Bass, Berry & Sims attorney Chris Lazarini commented on a case in which a group of sophisticated individual commodities traders alleged that JP Morgan manipulated prices in the silver futures spreads market, creating a monopoly and forcing Plaintiffs out of the market. The Court dismissed the claims for several reasons, including the Plaintiffs’ failure to prove that JP Morgan had willfully acquired or maintained its monopoly power under the Sherman and Clayton Acts.
Chris provided the analysis for Securities Litigation Commentator (SLC). The full text of the analysis is below and used with permission from the publication. If you would like to receive additional content from the SLC, please visit the SLC website to sign up for the newsletter.
Shak vs. JP Morgan Chase & Co., No. 15-civ-992, -994 & -995 (S.D. N.Y., 6/29/16)
To state a claim for monopolization under §2 of the Sherman Act and §4 of the Clayton Act, plaintiffs must allege: (1) the possession of monopoly power in the relevant market; (2) the willful acquisition or maintenance of that power as distinguished from growth or development of the power through superior product development, business acumen, or historic accident; and (3) damage flowing from the monopoly.
In these consolidated cases, a group of sophisticated individual commodities traders (“Plaintiffs”) alleged that JP Morgan manipulated prices in the silver futures spreads market, creating a monopoly and forcing Plaintiffs out of the market. On JP Morgan’s motion to dismiss, the Court initially dismissed with prejudice Plaintiffs’ claims under the Commodities Exchange Act, New York General Business Law, and for unjust enrichment as untimely. The Court also dismissed Plaintiffs’ Sherman Act, Clayton Act and state antitrust claims for failure to state a claim, but granted leave to amend those claims.
After Plaintiffs filed their amended complaint, attempting to elaborate on the mechanics of the alleged monopolization scheme, JP Morgan moved to dismiss. The Court first notes that the amended complaint adequately alleged that JP Morgan possesses monopoly power in the silver futures spreads market, because the market essentially consisted of JP Morgan on one side and Plaintiffs, a few lower capitalized, vulnerable proprietary traders, on the other.
The Court next considers whether Plaintiffs’ allegations of predatory bidding and manipulation of the COMEX settlement committee plausibly state a claim that JP Morgan willfully acquired or maintained its monopoly power. Plaintiffs alleged that JP Morgan bid up the cost of silver futures far beyond any legitimate price, causing an unnatural rise in the price of silver spreads and making it impossible for Plaintiffs to continue trading. Plaintiffs also alleged that JP Morgan pressured a COMEX representative to settle at prices JP Morgan dictated, as opposed to prices reflective of where the market had been trading. The Court is skeptical about Plaintiffs’ predatory bidding theory, because other courts have found it inapplicable to futures market cases. The Court ultimately finds the amended complaint lacking in sufficient detail about the alleged predatory bidding to state a plausible claim.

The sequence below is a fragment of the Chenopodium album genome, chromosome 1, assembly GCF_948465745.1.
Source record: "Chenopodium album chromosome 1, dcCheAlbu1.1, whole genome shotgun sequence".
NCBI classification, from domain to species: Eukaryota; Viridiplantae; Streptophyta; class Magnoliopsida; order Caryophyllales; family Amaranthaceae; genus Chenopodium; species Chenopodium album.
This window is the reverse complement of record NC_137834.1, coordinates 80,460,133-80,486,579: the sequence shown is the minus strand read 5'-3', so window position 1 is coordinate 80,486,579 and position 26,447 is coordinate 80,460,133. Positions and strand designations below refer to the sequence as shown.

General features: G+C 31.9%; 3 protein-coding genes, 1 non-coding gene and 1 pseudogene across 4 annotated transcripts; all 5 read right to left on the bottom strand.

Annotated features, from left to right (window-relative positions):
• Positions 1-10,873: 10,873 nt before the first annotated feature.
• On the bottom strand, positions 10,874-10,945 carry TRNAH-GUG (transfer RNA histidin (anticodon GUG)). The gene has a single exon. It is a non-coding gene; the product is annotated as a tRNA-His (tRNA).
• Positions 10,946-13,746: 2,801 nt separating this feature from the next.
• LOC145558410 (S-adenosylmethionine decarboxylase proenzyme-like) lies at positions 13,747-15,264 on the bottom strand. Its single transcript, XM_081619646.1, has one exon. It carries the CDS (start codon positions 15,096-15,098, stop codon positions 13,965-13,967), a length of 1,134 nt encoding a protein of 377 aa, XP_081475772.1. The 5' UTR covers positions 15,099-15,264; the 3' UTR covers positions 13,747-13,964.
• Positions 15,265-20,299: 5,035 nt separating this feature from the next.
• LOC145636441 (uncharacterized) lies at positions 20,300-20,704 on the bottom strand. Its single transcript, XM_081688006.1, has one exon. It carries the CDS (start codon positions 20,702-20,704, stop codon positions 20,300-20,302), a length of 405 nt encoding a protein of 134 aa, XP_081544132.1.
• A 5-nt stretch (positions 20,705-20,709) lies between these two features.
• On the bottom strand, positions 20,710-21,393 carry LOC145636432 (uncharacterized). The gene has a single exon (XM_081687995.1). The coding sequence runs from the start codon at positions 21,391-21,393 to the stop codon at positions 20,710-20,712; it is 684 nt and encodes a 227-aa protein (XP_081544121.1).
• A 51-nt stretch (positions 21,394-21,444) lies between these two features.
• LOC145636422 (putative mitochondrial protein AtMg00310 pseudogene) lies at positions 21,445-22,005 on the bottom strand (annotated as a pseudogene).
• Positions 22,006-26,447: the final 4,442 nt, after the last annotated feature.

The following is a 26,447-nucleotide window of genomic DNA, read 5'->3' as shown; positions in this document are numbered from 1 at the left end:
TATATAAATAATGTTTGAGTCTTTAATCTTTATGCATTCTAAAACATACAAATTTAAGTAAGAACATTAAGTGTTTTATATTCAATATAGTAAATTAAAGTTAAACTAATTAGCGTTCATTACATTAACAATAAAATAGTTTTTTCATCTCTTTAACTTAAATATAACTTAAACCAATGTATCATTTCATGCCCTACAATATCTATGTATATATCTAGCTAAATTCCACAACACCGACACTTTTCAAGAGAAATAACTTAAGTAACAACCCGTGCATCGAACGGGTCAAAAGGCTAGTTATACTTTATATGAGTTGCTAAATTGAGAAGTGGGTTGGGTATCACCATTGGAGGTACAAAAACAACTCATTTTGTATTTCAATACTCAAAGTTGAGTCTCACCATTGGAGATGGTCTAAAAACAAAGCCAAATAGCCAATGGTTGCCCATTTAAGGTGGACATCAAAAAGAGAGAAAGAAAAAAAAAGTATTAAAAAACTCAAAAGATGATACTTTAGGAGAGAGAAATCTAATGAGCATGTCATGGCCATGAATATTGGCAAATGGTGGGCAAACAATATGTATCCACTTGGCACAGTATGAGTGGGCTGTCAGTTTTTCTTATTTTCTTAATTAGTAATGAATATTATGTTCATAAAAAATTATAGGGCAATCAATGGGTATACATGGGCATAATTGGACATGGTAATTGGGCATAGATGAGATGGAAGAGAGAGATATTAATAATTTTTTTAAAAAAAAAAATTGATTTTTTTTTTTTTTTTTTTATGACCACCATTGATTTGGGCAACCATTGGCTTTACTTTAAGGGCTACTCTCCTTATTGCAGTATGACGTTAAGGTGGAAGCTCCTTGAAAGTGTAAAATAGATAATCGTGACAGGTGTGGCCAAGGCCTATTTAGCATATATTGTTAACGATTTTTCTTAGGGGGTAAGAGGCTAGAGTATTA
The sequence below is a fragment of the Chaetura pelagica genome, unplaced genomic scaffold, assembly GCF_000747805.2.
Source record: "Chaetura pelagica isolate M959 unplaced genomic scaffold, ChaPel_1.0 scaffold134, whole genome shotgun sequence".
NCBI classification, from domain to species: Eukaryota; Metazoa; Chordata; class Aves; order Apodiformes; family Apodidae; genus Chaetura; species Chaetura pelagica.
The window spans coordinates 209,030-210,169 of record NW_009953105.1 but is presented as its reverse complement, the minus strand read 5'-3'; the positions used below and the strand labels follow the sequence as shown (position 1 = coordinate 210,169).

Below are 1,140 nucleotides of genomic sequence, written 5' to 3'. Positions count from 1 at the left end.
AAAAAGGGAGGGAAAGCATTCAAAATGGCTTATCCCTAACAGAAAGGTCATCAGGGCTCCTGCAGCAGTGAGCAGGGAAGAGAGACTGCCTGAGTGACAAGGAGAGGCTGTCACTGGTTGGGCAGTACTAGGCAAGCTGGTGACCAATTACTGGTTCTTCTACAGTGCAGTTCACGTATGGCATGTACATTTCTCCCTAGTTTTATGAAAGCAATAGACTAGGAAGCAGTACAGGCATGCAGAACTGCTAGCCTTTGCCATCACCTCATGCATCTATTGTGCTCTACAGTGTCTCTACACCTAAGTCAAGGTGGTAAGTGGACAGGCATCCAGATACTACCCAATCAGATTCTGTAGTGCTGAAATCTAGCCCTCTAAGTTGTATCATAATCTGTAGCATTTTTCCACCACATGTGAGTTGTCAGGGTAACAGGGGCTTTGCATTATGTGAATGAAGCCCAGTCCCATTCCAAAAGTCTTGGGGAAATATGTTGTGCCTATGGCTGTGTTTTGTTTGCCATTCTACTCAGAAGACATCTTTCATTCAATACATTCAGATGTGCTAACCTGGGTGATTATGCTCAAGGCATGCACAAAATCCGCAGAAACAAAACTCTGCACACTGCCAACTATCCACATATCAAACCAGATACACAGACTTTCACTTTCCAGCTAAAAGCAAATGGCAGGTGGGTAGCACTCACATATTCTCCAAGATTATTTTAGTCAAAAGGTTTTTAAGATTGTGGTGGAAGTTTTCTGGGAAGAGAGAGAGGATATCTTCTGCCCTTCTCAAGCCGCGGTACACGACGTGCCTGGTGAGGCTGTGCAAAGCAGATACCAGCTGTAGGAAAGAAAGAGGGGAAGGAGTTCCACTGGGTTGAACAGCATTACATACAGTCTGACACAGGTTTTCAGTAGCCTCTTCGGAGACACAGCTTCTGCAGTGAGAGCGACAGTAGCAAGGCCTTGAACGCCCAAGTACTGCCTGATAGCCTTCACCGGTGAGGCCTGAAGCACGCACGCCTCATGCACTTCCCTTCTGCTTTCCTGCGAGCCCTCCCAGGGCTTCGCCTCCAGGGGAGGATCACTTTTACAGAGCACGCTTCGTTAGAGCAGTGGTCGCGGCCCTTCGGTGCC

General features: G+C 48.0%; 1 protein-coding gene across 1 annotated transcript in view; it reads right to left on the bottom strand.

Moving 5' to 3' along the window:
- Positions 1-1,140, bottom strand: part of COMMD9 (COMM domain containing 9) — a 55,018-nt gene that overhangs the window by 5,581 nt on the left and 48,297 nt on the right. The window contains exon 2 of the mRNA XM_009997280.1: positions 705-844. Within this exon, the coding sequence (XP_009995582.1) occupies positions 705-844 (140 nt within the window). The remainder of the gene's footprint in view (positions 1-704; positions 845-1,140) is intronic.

The Court takes a similarly dim view of the claims of improper pressure on the COMEX settlement committee, finding the allegations contradictory. On each day the amended complaint alleges JP Morgan’s representations to COMEX did not reflect where the market had been trading that day, the Court explains, the amended complaint also alleges there was no trading that day. The Court rejects Plaintiffs’ efforts in the alternative to rely on a one-year futures pricing benchmark in establishing prices for the three-year market transactions at issue, finding a lack of correlation between the two. Finally, the Court finds Plaintiffs’ statements regarding JP Morgan’s alleged motive to be conclusory and lacking sufficient detail to state a claim. Finding no basis for allowing another amendment, the Court dismisses the claims with prejudice.